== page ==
Exercise is an essential part of a child’s growth; it builds stronger bones and muscles and also helps children to develop mentally. Vigorous exercise, such as running, swimming, and team rowing, also help children and teens in other ways that we highlight below.
Enhances Brain Function
Studies show that intense physical activity several times per week plays a vital role in developing the child and adolescent brain, supporting critical mental functions throughout life.
For example, a clinical study in Spain determined that children with a high level of physical fitness have more grey matter in the frontal and temporal lobes. They also showed more brain tissue in the calcarine cortex, which is essential for the higher-level mental skills to accomplish complex tasks.
The research also showed that enhanced motor ability helps the brain in reading and language processing.
Exercise, especially complex movements found in rowing, can create better motor skills, including hand-eye coordination, mental clarity, and problem-solving.
Some children also exhibit improved attention and learning when they engage in regular exercise. As you can imagine, these factors can improve education and grades over time.
And it doesn’t take intense, daily exercise for benefits to appear; just playing with friends outdoors is connected to doing better on tests and homework.
Increased Brain Blood Flow
When we exercise, the heart responds immediately by pumping more blood to the arms, legs, and brain. Exercise boosts blood flow to the brain for as long as we exercise, bringing vital oxygen for more mental focus and alertness.
This means that exercise aids a child’s ability to learn. For example, a clinical study at the Columbia University Lab found that a 90-day exercise routine for children can boost brain blood flow to parts of the brain needed for learning and memory by 30%.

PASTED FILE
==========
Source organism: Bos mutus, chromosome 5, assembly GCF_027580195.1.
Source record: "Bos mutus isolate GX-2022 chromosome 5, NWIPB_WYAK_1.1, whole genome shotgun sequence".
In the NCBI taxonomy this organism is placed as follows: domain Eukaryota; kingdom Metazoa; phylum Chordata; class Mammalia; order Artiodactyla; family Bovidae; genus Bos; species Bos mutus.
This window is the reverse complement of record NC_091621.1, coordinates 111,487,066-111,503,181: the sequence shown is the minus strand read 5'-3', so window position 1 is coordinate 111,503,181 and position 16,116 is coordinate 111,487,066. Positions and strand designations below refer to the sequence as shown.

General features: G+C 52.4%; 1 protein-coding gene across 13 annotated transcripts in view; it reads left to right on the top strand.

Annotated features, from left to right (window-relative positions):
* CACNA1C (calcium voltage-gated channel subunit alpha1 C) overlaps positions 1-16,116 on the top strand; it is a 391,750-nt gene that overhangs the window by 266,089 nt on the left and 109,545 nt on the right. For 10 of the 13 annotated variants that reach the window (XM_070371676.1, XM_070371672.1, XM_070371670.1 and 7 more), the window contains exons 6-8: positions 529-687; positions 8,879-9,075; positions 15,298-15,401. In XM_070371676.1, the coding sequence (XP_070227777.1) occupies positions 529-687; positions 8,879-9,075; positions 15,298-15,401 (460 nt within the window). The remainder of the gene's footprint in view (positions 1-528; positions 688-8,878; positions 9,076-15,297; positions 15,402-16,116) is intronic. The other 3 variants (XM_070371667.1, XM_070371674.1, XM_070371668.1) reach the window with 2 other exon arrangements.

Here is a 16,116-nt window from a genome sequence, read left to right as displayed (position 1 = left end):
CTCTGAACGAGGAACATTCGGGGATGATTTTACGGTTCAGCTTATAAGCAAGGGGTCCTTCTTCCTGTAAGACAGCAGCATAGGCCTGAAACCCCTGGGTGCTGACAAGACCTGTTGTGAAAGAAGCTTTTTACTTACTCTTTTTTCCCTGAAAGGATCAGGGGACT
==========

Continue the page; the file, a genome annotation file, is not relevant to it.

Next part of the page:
Exercise Changes Brain’s Function And Shape
Another study at the University of Illinois investigated this subject, and found that children who exercise often scored higher in cognitive tests. Their MRIs showed their basal ganglias were larger.
This is a vital part of the brain that helps us to keep our attention on tasks. Further, a better developed basal ganglia helps us to coordinate our thoughts and actions effectively.
Consider Rowing For Your Children’s Brain Health
It’s clear that exercise is fantastic for kids’ health and that it helps with brain development. But some parents may not know that rowing is one of the best activities for young people between 14 and 18. This is why parents often send their children to rowing camps to boost their cardiovascular fitness, skills, and mental health.
Rowing is a challenging exercise that uses the entire body and gives children the kind of cardiovascular training needed for the best physical and brain health. Rowing gives them a total body workout daily for several hours, and it offers intense strength and cardiovascular training.
Some of the muscle groups that are worked during rowing include:
- Abdominals and core
Daily rowing training boosts the ability of the cardiovascular system to pump blood, which benefits all parts of the body, including the brain. This sport uses most of the body’s muscles, and teens who engage in rowing reach a high level of physical fitness that benefits their bodies for many years.
Now you know more about how intense physical training benefits children. We hope you’ll be even more committed to ensuring that your kids continue to engage in intense workout sessions to better themselves.